Any person who will need Section 245(i) in order to adjust status must ensure that their qualifying I-130, I-140, I-360, or labor certification application reaches the applicable government agency on or before April 30, 2001. Those who choose, and are eligible, to file their visa petition and application for adjustment of status at the same time must submit the application for adjustment of status under Section 245(i) (Form I-485A) along with the petition and the applicable fees. Since the law simply replaces the old January 14, 1998 deadline with a new April 30, 2001 deadline, AILA is urging USCIS to adopt similar policies to those announced to meet the old deadline, namely that skeletal applications should be accepted. We will be working with the USCIS to try to achieve a fair, effective, and efficient implementation.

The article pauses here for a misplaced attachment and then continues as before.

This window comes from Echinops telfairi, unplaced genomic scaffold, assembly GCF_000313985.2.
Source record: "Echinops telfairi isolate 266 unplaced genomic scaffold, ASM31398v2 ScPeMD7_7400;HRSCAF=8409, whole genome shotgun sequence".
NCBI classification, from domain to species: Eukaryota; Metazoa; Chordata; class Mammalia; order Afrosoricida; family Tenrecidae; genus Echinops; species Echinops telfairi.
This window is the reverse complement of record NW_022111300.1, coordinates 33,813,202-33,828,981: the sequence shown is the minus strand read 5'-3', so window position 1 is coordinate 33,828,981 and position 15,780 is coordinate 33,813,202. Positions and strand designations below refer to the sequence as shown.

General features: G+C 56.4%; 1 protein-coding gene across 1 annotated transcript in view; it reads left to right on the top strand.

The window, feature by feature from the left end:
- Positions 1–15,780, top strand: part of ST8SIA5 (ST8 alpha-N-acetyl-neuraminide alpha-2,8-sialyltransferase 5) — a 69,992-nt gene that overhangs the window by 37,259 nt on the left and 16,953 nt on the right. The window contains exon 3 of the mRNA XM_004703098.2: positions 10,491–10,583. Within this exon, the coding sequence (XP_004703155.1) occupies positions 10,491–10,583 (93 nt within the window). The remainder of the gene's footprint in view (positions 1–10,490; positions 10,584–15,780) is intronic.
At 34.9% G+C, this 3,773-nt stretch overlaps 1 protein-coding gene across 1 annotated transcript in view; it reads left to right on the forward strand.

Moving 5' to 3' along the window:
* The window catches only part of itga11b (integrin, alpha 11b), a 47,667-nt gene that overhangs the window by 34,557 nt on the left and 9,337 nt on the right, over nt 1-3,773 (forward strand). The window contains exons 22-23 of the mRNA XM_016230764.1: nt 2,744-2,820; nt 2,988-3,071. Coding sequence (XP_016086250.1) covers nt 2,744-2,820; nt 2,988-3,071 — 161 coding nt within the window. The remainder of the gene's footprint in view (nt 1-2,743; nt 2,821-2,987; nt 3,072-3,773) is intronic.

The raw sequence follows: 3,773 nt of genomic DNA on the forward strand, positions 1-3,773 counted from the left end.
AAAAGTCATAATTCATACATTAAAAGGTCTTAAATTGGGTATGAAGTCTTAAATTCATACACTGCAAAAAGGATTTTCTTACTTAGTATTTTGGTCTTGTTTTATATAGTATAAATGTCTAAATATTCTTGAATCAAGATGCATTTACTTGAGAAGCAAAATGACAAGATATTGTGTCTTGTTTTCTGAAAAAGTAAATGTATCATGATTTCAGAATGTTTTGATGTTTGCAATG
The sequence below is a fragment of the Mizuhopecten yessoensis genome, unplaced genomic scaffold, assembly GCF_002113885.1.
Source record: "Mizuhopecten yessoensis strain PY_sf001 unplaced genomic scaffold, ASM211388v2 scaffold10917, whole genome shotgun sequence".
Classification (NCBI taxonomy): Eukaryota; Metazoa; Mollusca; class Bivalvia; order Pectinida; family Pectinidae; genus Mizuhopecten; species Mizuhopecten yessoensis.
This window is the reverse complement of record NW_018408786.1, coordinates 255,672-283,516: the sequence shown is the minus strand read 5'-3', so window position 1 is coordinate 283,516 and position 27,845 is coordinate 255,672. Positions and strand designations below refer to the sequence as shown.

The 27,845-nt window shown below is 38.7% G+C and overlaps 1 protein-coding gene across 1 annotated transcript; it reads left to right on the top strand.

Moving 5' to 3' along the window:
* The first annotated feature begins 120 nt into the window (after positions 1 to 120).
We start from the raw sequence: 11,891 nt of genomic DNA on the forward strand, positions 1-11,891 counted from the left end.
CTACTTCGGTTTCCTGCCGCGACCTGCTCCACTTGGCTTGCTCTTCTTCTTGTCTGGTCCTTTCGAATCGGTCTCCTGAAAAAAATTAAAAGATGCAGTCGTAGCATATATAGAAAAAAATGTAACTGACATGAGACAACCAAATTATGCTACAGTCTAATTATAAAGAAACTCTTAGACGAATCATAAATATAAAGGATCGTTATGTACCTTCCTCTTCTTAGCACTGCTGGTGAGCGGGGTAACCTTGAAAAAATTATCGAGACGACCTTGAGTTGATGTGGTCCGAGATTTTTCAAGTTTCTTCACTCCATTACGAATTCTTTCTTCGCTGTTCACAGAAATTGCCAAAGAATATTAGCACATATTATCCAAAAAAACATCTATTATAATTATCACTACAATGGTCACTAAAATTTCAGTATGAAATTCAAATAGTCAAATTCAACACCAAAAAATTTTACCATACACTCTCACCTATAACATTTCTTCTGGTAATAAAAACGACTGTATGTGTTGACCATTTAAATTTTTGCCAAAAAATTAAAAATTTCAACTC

5. Why is April 30, 2001 an important ate?

    In order to use Section 245(i), applicants must prove that a bona fide immigrant visa petition or labor certification application was filed on their behalf on or before April 30, 2001. Therefore, any person who will need Section 245(i) in order to adjust status must file their I-130, I-140, I-360, or labor certification application
    on or before April 30, 2001. Any person whose petitions is filed after that date will not be eligible for Section 245(i), will be required to process an immigrant visa application at a U.S. Consulate abroad, and may be subject to the 3/10 year bars.

  6. What is the fee and when do you need to pay it?